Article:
San Diego The late Johnny Alessio, who died five years ago at age 87, rose from shoeshine boy to czar of Tijuana's Caliente racetrack, as well as C. Arnholt Smith's bagman, friend of Richard Nixon, and border- area connection to the Mafia's L.A. family. He wound up in the Lompoc federal penitentiary, along with brother Angelo, on a 1971 tax-evasion conviction. His son Dominic "Bud" Alessio did time in the same place two years later, after being convicted of providing "gratuities" to a prison administrator for going easy on his old man and uncle, who were allowed offsite motel visits with women, among other small favors, the Los Angeles Times reported. In 1988, Bud sought a pardon, enlisting local bigwigs like onetime San Diego police chief and Union-Tribune executive Bill Kolender and Catholic bishop Leo T. Maher on his behalf. Now Johnny, the former West Virginia coal miner's son, is among those honored in Little Italy's streetlight-banner lineup of famous Italian-Americans. Alessio's flag, adorning a pole at the corner of India and Cedar Streets and bearing his photo, is sponsored by NBC-owned KNSD-TV and the taxpayer-funded Centre City Development Corporation.
Wheeling and dealing Has uncertainty generated by the Cheetahs indictment of San Diego city councilman Ralph Inzunza thrown a wrench into the school district's plans to unload a large piece of property it owns on Commercial Street just east of downtown? Inzunza and his backers have been pushing hard for the district to spin off the real estate for development as condos, apartments, and various commercial uses. Earlier this year, the councilman showed up with a well-organized group of his backers at a board meeting to speak personally in favor of the move, departing loudly disappointed when the required super majority vote for selling off the land could not be mustered. One principal supporter of the proposal is boardmember Katherine Nakamura, wife of architect Kotaro Nakamura. Her political backers include Inzunza; rental properties in the Commercial Street neighborhood belonging to his brother Nick, mayor of National City, bore pro-Nakamura signs during her 2002 campaign. After the board turned down the initial proposal, school district superintendent Alan Bersin -- another Inzunza ally who has frequently met with the Eighth District councilman, according to official calendars released by Inzunza in June -- ordered his staff to keep pushing the deal. Part of the Bersin strategy included establishing "Commercial Street Redevelopment 'Short List' and 'Ranking' Committees," according to a May e-mail from district property aide Louis Misko. The "community" advisory group members, ostensibly independent from district staff, were to recommend a development proposal from those submitted by competing interests, some including Inzunza's campaign backers. A July e-mail from Misko's boss, Bob Keisling, to Bersin honcho Lou Smith outlines how members of the so-called citizens committees are to be picked by Misko and signed off by Smith and the district's Facilities Management division. The public was not invited to apply. Of one proposed member, Connie Zuniga, Misko wrote: "She has an open mind and will be considerate of the District's needs and concerns." For public consumption, the appointments were to be fronted by school-board member Ron Ottinger. "Louis has outlined the background for each below and a recommendation that they be appointed by Ron Ottinger as the rep for this district," says Keisling's July e-mail. "I'd recommend that you approach Ron Ottinger and see if he is willing to nominate these people. If so, we will take it from there to see that it gets done. If not, then I'd recommend that we nominate them from Facilities [Management]." Contacted last week, Misko declined comment. At press time, the revised Commercial Street deal had yet to see the light of day.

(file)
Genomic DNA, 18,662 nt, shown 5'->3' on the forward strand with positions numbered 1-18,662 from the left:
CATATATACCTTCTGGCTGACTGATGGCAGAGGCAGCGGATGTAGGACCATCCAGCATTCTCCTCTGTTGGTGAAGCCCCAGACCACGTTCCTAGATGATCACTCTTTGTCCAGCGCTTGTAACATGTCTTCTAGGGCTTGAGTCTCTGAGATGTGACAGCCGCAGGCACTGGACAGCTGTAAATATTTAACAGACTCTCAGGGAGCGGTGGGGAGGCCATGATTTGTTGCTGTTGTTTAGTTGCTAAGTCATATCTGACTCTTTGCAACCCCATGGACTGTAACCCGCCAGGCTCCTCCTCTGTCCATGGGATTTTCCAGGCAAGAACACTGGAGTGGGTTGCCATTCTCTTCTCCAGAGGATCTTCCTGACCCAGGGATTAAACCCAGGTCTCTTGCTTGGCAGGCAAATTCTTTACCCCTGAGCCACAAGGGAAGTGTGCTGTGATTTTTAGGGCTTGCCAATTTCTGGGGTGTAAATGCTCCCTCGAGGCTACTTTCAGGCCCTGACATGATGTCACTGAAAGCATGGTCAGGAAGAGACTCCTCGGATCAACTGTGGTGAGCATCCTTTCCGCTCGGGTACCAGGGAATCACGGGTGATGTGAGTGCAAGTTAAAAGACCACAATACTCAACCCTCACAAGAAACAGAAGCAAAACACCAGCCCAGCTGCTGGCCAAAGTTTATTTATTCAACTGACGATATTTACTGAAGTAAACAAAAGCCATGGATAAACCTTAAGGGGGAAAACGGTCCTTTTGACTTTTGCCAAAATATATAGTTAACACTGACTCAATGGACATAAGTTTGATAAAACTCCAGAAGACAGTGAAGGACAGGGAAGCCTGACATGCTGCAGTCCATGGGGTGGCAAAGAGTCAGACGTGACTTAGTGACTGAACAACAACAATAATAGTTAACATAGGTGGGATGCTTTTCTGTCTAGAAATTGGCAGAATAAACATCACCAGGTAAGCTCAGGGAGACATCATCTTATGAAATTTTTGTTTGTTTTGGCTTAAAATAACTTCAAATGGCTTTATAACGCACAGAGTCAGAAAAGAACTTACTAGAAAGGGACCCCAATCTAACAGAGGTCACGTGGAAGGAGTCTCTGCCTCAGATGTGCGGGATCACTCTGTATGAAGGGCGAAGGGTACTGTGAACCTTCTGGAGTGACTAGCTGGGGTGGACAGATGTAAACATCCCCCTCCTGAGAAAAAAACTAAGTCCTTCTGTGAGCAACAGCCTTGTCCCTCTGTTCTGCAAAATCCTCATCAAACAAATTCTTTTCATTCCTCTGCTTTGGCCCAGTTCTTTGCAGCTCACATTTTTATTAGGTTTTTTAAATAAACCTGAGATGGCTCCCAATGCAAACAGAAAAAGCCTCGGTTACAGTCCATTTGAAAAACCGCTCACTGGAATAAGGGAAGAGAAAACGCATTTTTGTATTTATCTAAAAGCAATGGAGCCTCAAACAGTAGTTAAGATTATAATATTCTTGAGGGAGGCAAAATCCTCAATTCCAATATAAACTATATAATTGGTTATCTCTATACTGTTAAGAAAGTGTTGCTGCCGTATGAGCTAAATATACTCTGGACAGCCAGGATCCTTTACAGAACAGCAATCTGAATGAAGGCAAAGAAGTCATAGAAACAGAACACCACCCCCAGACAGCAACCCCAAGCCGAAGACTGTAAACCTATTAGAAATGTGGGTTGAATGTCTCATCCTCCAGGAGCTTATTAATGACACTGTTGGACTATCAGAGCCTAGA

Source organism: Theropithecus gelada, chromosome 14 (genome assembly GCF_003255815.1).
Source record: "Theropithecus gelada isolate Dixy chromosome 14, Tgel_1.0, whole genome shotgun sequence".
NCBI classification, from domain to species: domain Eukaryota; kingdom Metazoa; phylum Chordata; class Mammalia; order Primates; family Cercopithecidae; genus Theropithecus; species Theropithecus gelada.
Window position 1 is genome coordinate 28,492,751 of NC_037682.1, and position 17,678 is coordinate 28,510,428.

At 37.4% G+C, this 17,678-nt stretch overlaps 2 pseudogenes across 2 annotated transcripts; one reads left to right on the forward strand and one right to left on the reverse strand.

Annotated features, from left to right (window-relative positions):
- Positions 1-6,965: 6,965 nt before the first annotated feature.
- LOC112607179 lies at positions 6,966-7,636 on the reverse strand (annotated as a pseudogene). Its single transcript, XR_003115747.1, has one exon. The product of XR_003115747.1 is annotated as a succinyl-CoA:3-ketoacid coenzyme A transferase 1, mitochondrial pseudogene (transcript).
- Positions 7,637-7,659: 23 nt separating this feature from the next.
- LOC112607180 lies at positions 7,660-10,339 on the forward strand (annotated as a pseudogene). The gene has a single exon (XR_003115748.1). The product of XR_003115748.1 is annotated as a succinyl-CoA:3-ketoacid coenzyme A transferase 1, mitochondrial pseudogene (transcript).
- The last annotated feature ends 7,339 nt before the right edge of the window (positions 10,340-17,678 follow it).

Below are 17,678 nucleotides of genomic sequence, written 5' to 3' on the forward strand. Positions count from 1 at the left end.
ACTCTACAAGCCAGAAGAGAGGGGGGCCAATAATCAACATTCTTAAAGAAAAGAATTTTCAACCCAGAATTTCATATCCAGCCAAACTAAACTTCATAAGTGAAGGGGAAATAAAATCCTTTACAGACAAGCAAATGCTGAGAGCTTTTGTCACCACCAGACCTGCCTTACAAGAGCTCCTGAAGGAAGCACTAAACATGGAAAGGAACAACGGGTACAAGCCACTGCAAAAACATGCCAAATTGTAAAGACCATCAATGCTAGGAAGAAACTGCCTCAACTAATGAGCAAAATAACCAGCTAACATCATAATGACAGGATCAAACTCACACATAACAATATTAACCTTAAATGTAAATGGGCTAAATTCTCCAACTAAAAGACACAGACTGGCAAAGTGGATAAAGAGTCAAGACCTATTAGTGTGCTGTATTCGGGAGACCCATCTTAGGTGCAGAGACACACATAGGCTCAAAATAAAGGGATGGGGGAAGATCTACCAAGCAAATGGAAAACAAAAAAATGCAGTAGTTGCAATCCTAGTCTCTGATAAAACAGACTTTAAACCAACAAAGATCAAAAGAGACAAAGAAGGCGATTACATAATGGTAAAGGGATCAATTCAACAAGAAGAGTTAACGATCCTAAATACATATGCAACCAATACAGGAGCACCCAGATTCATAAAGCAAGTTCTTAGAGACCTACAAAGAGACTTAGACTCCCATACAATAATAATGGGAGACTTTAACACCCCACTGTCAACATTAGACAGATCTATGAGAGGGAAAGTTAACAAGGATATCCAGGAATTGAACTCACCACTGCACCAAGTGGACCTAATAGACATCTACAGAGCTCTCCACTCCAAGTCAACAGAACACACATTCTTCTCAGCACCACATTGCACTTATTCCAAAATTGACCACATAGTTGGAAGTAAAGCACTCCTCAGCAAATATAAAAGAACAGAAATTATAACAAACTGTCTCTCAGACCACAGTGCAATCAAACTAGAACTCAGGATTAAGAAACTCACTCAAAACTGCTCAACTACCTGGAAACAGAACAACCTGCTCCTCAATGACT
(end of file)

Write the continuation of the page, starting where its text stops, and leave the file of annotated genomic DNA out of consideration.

Not too hot to handle To pick up a little extra cash, the San Diego Unified School District board has quietly approved installation of cell- phone microwave-transmitting stations at various local schools, starting with Point Loma High. Parents worried about radiation danger will be comforted to know that "numerous studies have been done on the effects of electromagnetic fields in general and wireless facilities specifically, with no harmful effects reported," according to a report from district chief of staff Terry Smith ... City councilman Michael Zucchet, facing mounting legal expenses stemming from his indictment in the Cheetahs case, has mortgaged his house for a $100,000 line of credit from Washington Mutual ...Yes, that was local Cox Communications honcho Bill Geppert holding forth at election night's Arnold Schwarzenegger victory bash thrown by San Diego Republicans at downtown's Manchester Hyatt. Besides his cable duties, Geppert is also head of the taxpayer-subsidized Economic Development Corp., whose highly paid director, Julie Meier Wright ($515,000), played a key role as a woman in Arnold's campaign fending off those pesky groping allegations.
-- Matt Potter